And sentences!

Phrases That Don’t Help

You’ll hear them all the time around the viva.

  1. Don’t worry! – Stop it! All better now.
  2. Good luck – because the viva is all about luck, apparently…
  3. You’ll be fine! – see point 1!
  4. Just read your thesis – all you need to do before the viva, apparently…
  5. They always go well… – so don’t worry! And we’re back to point 1. Again.

I’m being very harsh. Anyone who says these to you is well-intentioned. They want their friend to succeed. They really do want you to be fine, they want your viva to go well and they want to reassure you that you’re talented.

The five phrases above are kind, but superficial. Far better to give a little more time, a little more detail. When it’s your turn, be a good friend with what you offer others:

  1. How are you feeling? How can I help?
  2. You’ve worked hard for this! Remember when…
  3. If you’re feeling nervous, why not…?
  4. Is there anything you need help with for your viva prep?
  5. Here’s what I’ve heard… Here’s why that sounds alright to me…

Check in with your friend. Don’t give shallow stock phrases but deep encouragements. They don’t need you to solve all their problems. They might need a few friendly nudges to help their confidence.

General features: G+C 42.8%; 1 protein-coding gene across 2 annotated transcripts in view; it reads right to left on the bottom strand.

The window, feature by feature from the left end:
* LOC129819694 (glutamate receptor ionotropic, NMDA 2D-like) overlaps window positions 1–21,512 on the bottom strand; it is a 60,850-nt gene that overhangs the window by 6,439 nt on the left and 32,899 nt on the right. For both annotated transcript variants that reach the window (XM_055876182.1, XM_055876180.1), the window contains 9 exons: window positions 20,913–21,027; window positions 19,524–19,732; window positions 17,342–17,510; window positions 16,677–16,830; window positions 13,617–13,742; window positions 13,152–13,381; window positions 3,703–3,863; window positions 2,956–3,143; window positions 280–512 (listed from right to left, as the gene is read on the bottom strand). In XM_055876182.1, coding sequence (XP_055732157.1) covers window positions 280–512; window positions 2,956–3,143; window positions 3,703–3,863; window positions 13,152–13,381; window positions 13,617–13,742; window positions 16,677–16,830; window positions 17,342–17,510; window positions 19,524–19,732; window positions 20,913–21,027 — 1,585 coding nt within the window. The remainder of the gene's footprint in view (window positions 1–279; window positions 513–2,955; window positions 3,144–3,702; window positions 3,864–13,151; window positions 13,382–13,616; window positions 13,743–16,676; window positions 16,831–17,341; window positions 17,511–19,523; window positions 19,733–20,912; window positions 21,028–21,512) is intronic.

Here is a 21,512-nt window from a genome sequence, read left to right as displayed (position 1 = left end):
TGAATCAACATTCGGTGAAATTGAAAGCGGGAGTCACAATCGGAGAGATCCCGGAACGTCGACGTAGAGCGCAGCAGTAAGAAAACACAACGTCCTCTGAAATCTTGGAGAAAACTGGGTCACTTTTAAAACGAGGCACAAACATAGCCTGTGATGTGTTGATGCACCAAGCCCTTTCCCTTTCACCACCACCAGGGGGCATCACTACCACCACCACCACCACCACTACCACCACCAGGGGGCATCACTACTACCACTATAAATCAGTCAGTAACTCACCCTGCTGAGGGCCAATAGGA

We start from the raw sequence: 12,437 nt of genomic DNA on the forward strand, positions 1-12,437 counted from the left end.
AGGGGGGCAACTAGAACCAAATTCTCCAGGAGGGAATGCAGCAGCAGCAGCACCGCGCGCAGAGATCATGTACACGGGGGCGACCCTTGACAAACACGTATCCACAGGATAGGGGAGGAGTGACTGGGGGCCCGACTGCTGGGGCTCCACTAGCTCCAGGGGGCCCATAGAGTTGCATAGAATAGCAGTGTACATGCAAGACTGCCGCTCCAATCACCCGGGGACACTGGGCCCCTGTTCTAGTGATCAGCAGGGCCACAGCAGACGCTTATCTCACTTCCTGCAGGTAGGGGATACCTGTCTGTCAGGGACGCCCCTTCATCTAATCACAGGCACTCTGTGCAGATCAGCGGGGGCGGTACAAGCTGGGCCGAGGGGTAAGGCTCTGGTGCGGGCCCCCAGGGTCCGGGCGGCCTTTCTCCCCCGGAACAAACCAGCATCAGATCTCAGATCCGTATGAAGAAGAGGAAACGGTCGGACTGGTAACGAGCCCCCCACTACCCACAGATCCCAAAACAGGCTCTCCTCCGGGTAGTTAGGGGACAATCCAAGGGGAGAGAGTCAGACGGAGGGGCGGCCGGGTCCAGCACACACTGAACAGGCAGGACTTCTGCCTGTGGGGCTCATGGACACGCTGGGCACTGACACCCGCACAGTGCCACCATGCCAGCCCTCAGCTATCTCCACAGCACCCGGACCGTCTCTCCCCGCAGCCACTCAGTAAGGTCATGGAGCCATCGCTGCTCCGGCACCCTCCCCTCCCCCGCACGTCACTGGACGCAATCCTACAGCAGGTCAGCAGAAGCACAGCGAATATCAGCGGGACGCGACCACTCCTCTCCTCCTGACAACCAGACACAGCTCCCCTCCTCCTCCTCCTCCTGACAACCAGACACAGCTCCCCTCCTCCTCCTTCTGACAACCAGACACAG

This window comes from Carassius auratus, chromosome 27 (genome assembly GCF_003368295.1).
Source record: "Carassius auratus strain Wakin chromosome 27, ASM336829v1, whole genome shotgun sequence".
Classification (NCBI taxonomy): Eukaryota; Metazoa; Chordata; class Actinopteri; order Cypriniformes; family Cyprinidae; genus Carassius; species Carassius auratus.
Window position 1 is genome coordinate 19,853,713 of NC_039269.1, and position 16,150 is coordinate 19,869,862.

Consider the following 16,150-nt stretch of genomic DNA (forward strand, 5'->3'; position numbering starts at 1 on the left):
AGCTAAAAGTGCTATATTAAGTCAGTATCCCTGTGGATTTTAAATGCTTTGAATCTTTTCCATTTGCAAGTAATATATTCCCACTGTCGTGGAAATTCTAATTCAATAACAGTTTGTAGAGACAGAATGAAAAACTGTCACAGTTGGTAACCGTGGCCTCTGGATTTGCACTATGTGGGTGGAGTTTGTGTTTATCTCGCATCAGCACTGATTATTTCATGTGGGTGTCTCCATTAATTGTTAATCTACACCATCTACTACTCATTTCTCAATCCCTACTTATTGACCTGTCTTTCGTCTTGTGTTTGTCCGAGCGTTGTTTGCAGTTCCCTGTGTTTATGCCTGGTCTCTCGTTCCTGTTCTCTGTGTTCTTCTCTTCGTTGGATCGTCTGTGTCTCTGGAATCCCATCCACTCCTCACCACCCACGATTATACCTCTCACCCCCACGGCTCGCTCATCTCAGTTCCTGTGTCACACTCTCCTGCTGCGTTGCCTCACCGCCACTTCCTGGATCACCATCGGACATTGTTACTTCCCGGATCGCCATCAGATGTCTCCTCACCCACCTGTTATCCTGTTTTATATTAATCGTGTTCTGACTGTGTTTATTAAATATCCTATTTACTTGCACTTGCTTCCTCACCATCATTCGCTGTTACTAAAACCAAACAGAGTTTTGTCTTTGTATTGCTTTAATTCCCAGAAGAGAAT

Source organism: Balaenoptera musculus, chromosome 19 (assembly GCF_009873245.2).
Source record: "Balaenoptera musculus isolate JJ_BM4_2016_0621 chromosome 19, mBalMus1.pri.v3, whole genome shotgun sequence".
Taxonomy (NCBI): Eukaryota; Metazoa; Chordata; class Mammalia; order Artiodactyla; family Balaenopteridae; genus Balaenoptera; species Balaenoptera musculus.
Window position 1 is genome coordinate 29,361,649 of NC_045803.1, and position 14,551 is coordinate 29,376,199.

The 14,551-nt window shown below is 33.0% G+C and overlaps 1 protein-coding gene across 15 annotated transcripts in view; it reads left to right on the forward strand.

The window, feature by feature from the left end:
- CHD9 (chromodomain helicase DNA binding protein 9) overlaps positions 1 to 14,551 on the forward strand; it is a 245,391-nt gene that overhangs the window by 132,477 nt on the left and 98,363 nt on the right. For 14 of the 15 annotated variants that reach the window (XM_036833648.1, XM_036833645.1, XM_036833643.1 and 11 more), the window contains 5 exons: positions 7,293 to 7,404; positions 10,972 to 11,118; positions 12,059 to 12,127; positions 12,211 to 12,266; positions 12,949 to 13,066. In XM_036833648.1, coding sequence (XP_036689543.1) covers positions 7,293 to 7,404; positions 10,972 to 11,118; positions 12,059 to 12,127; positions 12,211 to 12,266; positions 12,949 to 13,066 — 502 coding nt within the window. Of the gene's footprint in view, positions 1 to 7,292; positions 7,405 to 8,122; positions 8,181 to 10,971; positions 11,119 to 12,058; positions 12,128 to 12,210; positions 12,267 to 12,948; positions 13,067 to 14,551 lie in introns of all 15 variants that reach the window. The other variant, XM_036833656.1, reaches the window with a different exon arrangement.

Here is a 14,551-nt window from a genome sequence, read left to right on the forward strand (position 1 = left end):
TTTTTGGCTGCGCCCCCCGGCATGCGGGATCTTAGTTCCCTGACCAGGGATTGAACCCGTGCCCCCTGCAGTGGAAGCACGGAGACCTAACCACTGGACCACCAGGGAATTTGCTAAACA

New And Improved

How would you advertise your research?

Do you have an exciting and original take on classic ideas?

Do you have a new and improved way of looking at things?

Is your work wholly original, never-before-seen concepts?

Advertising works. When we use different phrases to communicate a value, different parts of our brain focus. We listen more for details or we are channelled to look for certain information.

Soundbites won’t win the viva, but if you take the time to explore the words you use to frame your research, you’ll hopefully find helpful phrases to lead your thinking and others’ attention.

We Need To Talk About The Viva

We don’t talk about it enough.